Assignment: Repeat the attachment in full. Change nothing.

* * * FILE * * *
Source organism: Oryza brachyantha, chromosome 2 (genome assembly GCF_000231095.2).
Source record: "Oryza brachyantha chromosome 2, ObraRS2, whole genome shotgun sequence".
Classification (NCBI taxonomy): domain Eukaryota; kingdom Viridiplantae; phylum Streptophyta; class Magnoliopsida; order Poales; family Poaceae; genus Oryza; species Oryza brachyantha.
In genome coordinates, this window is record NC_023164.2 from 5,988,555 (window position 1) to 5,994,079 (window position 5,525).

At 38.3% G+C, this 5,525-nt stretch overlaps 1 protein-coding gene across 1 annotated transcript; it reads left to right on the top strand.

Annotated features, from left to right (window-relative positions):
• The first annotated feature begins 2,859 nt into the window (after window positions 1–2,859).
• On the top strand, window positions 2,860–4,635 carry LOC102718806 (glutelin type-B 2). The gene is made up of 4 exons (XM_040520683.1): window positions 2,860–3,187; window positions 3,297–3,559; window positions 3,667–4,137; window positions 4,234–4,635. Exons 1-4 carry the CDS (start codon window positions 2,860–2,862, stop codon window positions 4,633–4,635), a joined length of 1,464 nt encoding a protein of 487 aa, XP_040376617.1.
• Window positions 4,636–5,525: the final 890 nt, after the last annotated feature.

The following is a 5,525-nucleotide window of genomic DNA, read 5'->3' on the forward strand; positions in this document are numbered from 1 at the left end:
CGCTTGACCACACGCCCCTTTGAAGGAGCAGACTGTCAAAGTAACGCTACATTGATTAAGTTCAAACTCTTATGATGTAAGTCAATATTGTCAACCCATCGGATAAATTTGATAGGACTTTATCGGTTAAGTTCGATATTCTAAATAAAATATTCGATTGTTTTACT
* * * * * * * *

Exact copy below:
Source organism: Oryza brachyantha, chromosome 2 (genome assembly GCF_000231095.2).
Source record: "Oryza brachyantha chromosome 2, ObraRS2, whole genome shotgun sequence".
Classification (NCBI taxonomy): domain Eukaryota; kingdom Viridiplantae; phylum Streptophyta; class Magnoliopsida; order Poales; family Poaceae; genus Oryza; species Oryza brachyantha.
In genome coordinates, this window is record NC_023164.2 from 5,988,555 (window position 1) to 5,994,079 (window position 5,525).

At 38.3% G+C, this 5,525-nt stretch overlaps 1 protein-coding gene across 1 annotated transcript; it reads left to right on the top strand.

Annotated features, from left to right (window-relative positions):
• The first annotated feature begins 2,859 nt into the window (after window positions 1–2,859).
• On the top strand, window positions 2,860–4,635 carry LOC102718806 (glutelin type-B 2). The gene is made up of 4 exons (XM_040520683.1): window positions 2,860–3,187; window positions 3,297–3,559; window positions 3,667–4,137; window positions 4,234–4,635. Exons 1-4 carry the CDS (start codon window positions 2,860–2,862, stop codon window positions 4,633–4,635), a joined length of 1,464 nt encoding a protein of 487 aa, XP_040376617.1.
• Window positions 4,636–5,525: the final 890 nt, after the last annotated feature.

The following is a 5,525-nucleotide window of genomic DNA, read 5'->3' on the forward strand; positions in this document are numbered from 1 at the left end:
CGCTTGACCACACGCCCCTTTGAAGGAGCAGACTGTCAAAGTAACGCTACATTGATTAAGTTCAAACTCTTATGATGTAAGTCAATATTGTCAACCCATCGGATAAATTTGATAGGACTTTATCGGTTAAGTTCGATATTCTAAATAAAATATTCGATTGTTTTACT